Current extension methods and results

The multiplicity of structures proposing aquaculture extension and training constitutes a handicap for the overall success of this discipline, since fish farmers receive conflicting recommendations coming from the different oversight structures. Facing the situation, a farmer will decide to try a technique based on his own feeling, which may lead him to dramatic failure. Field results are very contradictory, and it is currently difficult to have a clear vision of the performances of the different extension and training services. In some regions, the Aquaculture Division (from the Ministry of Agriculture) and ANADER intervene simultaneously, which renders more difficult the evaluation of each service.

The Lagoon Aquaculture Project, based in Abidjan, was initiated in the mid 1980s and also included an extension service. The project lasted about 15 years and was interested in all fish farmers (tilapia or catfish) in all lagoon areas. Its extension service dealt either with individual farmers or cooperatives.

The ADB - West Project based in Man initiated its aquaculture extension programme as early as 1994. This programme still goes on. The aquaculture extension service is directed by an agricultural engineer and has an office in each of the major administrative departments (about six) of the region. Each of these offices is directed by one animal and plant production assistant (APVA) who is assisted by one or two animal and plant production moniteurs. The programme has the necessary equipment (vehicles, motorcycles, fishing gears, etc.) to accomplish the work. The farmers dealt with are either individuals or cooperatives.

In the North of the country, a Vocational Cooperative was created after an intense informational campaign and represents the very first and most important extension operation for tilapia (Oreochromis niloticus) pond culture in Côte d'Ivoire. Unfortunately, this activity did not meet the expectations of the farmer-fish culturist, especially in regards to increases in his animal protein consumption and his income.

The Periurban Project, based in Daloa (West-Central Côte d'Ivoire), chose its target group among people interested in fish culture as their main income-earning activity. Preference was given to the installation of people with few resources and for whom fish would represent the main cash crop.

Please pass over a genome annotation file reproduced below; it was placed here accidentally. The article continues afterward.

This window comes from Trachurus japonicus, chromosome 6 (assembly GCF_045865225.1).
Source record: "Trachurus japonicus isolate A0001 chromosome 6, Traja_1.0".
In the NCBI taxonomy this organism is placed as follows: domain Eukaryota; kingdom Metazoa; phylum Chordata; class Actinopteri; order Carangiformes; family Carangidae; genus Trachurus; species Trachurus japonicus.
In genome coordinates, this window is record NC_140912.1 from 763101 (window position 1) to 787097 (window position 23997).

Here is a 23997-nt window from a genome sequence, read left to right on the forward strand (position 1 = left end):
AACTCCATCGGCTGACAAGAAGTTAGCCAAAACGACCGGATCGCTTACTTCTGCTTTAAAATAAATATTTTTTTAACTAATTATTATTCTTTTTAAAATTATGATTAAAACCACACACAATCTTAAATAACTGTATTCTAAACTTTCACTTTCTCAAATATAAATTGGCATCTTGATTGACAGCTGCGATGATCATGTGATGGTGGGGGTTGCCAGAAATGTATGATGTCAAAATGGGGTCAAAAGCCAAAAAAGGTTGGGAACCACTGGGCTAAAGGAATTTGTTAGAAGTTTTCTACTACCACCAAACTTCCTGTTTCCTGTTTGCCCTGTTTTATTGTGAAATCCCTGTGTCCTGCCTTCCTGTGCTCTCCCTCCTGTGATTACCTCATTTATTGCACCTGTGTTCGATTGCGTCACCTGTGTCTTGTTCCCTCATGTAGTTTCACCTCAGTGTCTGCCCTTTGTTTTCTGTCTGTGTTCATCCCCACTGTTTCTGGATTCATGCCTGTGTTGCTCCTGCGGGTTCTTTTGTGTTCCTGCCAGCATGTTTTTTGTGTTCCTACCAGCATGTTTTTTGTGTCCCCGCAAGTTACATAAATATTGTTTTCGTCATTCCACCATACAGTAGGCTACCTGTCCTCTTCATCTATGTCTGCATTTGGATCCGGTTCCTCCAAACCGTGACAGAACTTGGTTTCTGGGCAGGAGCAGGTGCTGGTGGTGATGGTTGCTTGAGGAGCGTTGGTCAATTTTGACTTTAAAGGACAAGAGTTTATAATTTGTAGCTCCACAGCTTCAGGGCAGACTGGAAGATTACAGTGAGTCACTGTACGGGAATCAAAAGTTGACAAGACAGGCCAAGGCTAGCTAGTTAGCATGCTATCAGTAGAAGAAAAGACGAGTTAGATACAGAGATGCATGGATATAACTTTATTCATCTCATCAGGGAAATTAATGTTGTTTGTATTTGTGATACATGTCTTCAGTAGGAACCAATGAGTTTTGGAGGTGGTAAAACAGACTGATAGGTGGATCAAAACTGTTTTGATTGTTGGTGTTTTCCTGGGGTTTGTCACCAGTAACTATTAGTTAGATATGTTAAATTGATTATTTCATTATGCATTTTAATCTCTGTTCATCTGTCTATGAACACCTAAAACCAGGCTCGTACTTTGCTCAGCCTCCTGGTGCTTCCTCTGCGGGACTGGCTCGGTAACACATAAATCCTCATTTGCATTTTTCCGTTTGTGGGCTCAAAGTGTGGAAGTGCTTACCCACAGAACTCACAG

Aquaculture development requires the implantation of professional relays. Once the target group is identified, training programmes need to create autonomous fish culturists. This demands highly motivated and technically competent trainers. The trained professionals would establish the services they require independently of government. Creation of a dynamic professional organization would allow for a better understanding of fish culturists' needs by society in general.

Training. Till date, the training of almost all fish culturists is carried out by agents from the Fisheries Production Department, usually through projects. ANADER is supposed to be the only training agency. In fact, very few ANADER agents are trained in aquaculture. A recently created NGO (APDRA - Côte d’Ivoire) also helps in diffusing aquaculture systems.


Since the creation of ANADER in 1994, the role of the agents from the Fisheries Production Department has been unclear. ANADER claims a right to aquaculture extension services, the same as all other extension services in the rural environment. It also claims competence in fish culture, as well as in coffee, cocoa or rice culture.

Government services (i.e., Fisheries Production, Fisheries and Wildlife), aquaculture development projects and NGOs propose to farmers different systems and methods usually knick-named “technology packages”. Their promoters claim them to be better than the others, or as being the ultimate solution to the problem of aquaculture development. Some of them are imposed during the beginning of aquaculture projects, which are almost entirely financed by foreign funds. Definitely, many alternative approaches are necessary to generate the sustainable take off of aquaculture development in Côte d’Ivoire.